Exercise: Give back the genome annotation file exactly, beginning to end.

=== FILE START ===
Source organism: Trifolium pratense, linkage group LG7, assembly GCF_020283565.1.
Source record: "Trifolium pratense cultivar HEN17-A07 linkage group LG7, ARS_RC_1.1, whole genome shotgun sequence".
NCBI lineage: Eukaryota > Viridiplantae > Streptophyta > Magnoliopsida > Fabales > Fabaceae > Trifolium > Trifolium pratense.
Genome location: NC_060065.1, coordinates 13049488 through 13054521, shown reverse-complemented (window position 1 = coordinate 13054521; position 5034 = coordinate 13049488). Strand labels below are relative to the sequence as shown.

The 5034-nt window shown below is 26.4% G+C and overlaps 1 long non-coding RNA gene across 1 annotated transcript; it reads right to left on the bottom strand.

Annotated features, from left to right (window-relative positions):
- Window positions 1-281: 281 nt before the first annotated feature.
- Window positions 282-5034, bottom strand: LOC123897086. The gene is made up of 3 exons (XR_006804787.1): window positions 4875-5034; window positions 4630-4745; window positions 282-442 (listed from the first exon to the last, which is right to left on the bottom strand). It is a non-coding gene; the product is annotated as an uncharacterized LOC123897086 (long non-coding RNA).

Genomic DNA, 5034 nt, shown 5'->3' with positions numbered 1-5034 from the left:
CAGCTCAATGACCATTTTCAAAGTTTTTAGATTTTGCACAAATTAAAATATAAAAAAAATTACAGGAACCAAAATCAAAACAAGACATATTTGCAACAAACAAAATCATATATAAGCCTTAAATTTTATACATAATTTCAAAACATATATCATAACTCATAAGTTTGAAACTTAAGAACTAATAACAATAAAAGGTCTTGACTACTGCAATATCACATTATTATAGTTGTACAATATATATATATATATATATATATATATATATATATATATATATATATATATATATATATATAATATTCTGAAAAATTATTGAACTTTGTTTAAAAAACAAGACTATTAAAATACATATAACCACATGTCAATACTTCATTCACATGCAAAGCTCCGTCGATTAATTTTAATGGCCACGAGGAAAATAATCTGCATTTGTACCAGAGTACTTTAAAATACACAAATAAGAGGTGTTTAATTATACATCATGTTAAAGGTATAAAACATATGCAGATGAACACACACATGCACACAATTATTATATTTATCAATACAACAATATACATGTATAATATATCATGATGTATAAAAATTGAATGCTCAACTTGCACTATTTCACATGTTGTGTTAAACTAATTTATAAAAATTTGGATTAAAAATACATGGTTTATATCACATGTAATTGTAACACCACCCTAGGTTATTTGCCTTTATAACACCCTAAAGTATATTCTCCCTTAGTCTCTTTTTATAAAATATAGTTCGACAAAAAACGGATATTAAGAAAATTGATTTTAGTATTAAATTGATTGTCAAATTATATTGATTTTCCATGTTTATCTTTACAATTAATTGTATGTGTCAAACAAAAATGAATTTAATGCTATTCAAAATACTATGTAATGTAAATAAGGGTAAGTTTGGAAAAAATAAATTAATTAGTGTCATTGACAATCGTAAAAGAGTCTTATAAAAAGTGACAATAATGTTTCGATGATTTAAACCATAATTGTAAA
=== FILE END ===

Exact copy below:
Source organism: Trifolium pratense, linkage group LG7, assembly GCF_020283565.1.
Source record: "Trifolium pratense cultivar HEN17-A07 linkage group LG7, ARS_RC_1.1, whole genome shotgun sequence".
NCBI lineage: Eukaryota > Viridiplantae > Streptophyta > Magnoliopsida > Fabales > Fabaceae > Trifolium > Trifolium pratense.
Genome location: NC_060065.1, coordinates 13049488 through 13054521, shown reverse-complemented (window position 1 = coordinate 13054521; position 5034 = coordinate 13049488). Strand labels below are relative to the sequence as shown.

The 5034-nt window shown below is 26.4% G+C and overlaps 1 long non-coding RNA gene across 1 annotated transcript; it reads right to left on the bottom strand.

Annotated features, from left to right (window-relative positions):
- Window positions 1-281: 281 nt before the first annotated feature.
- Window positions 282-5034, bottom strand: LOC123897086. The gene is made up of 3 exons (XR_006804787.1): window positions 4875-5034; window positions 4630-4745; window positions 282-442 (listed from the first exon to the last, which is right to left on the bottom strand). It is a non-coding gene; the product is annotated as an uncharacterized LOC123897086 (long non-coding RNA).

Genomic DNA, 5034 nt, shown 5'->3' with positions numbered 1-5034 from the left:
CAGCTCAATGACCATTTTCAAAGTTTTTAGATTTTGCACAAATTAAAATATAAAAAAAATTACAGGAACCAAAATCAAAACAAGACATATTTGCAACAAACAAAATCATATATAAGCCTTAAATTTTATACATAATTTCAAAACATATATCATAACTCATAAGTTTGAAACTTAAGAACTAATAACAATAAAAGGTCTTGACTACTGCAATATCACATTATTATAGTTGTACAATATATATATATATATATATATATATATATATATATATATATATATATATATATATATATATAATATTCTGAAAAATTATTGAACTTTGTTTAAAAAACAAGACTATTAAAATACATATAACCACATGTCAATACTTCATTCACATGCAAAGCTCCGTCGATTAATTTTAATGGCCACGAGGAAAATAATCTGCATTTGTACCAGAGTACTTTAAAATACACAAATAAGAGGTGTTTAATTATACATCATGTTAAAGGTATAAAACATATGCAGATGAACACACACATGCACACAATTATTATATTTATCAATACAACAATATACATGTATAATATATCATGATGTATAAAAATTGAATGCTCAACTTGCACTATTTCACATGTTGTGTTAAACTAATTTATAAAAATTTGGATTAAAAATACATGGTTTATATCACATGTAATTGTAACACCACCCTAGGTTATTTGCCTTTATAACACCCTAAAGTATATTCTCCCTTAGTCTCTTTTTATAAAATATAGTTCGACAAAAAACGGATATTAAGAAAATTGATTTTAGTATTAAATTGATTGTCAAATTATATTGATTTTCCATGTTTATCTTTACAATTAATTGTATGTGTCAAACAAAAATGAATTTAATGCTATTCAAAATACTATGTAATGTAAATAAGGGTAAGTTTGGAAAAAATAAATTAATTAGTGTCATTGACAATCGTAAAAGAGTCTTATAAAAAGTGACAATAATGTTTCGATGATTTAAACCATAATTGTAAA